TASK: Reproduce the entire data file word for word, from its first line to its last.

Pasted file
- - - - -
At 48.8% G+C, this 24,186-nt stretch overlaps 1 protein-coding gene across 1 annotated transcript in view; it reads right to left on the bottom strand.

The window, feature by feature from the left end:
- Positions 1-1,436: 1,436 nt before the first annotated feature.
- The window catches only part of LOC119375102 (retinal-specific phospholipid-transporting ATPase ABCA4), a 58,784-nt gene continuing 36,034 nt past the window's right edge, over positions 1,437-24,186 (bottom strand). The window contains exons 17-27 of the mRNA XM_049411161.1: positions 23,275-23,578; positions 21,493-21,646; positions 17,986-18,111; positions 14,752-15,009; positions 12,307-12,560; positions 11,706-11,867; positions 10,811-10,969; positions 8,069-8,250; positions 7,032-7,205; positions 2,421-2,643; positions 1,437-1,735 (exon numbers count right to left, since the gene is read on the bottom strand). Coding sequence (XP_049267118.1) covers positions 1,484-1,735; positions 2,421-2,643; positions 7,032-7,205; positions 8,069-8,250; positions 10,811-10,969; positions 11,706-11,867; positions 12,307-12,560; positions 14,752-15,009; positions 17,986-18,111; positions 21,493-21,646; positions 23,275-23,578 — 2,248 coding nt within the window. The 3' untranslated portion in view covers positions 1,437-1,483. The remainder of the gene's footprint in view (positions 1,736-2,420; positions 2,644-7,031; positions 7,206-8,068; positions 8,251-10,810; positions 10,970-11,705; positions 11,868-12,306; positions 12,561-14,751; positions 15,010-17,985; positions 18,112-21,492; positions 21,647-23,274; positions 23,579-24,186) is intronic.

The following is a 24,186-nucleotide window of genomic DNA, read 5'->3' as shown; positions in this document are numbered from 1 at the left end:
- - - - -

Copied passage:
At 48.8% G+C, this 24,186-nt stretch overlaps 1 protein-coding gene across 1 annotated transcript in view; it reads right to left on the bottom strand.

The window, feature by feature from the left end:
- Positions 1-1,436: 1,436 nt before the first annotated feature.
- The window catches only part of LOC119375102 (retinal-specific phospholipid-transporting ATPase ABCA4), a 58,784-nt gene continuing 36,034 nt past the window's right edge, over positions 1,437-24,186 (bottom strand). The window contains exons 17-27 of the mRNA XM_049411161.1: positions 23,275-23,578; positions 21,493-21,646; positions 17,986-18,111; positions 14,752-15,009; positions 12,307-12,560; positions 11,706-11,867; positions 10,811-10,969; positions 8,069-8,250; positions 7,032-7,205; positions 2,421-2,643; positions 1,437-1,735 (exon numbers count right to left, since the gene is read on the bottom strand). Coding sequence (XP_049267118.1) covers positions 1,484-1,735; positions 2,421-2,643; positions 7,032-7,205; positions 8,069-8,250; positions 10,811-10,969; positions 11,706-11,867; positions 12,307-12,560; positions 14,752-15,009; positions 17,986-18,111; positions 21,493-21,646; positions 23,275-23,578 — 2,248 coding nt within the window. The 3' untranslated portion in view covers positions 1,437-1,483. The remainder of the gene's footprint in view (positions 1,736-2,420; positions 2,644-7,031; positions 7,206-8,068; positions 8,251-10,810; positions 10,970-11,705; positions 11,868-12,306; positions 12,561-14,751; positions 15,010-17,985; positions 18,112-21,492; positions 21,647-23,274; positions 23,579-24,186) is intronic.

The following is a 24,186-nucleotide window of genomic DNA, read 5'->3' as shown; positions in this document are numbered from 1 at the left end: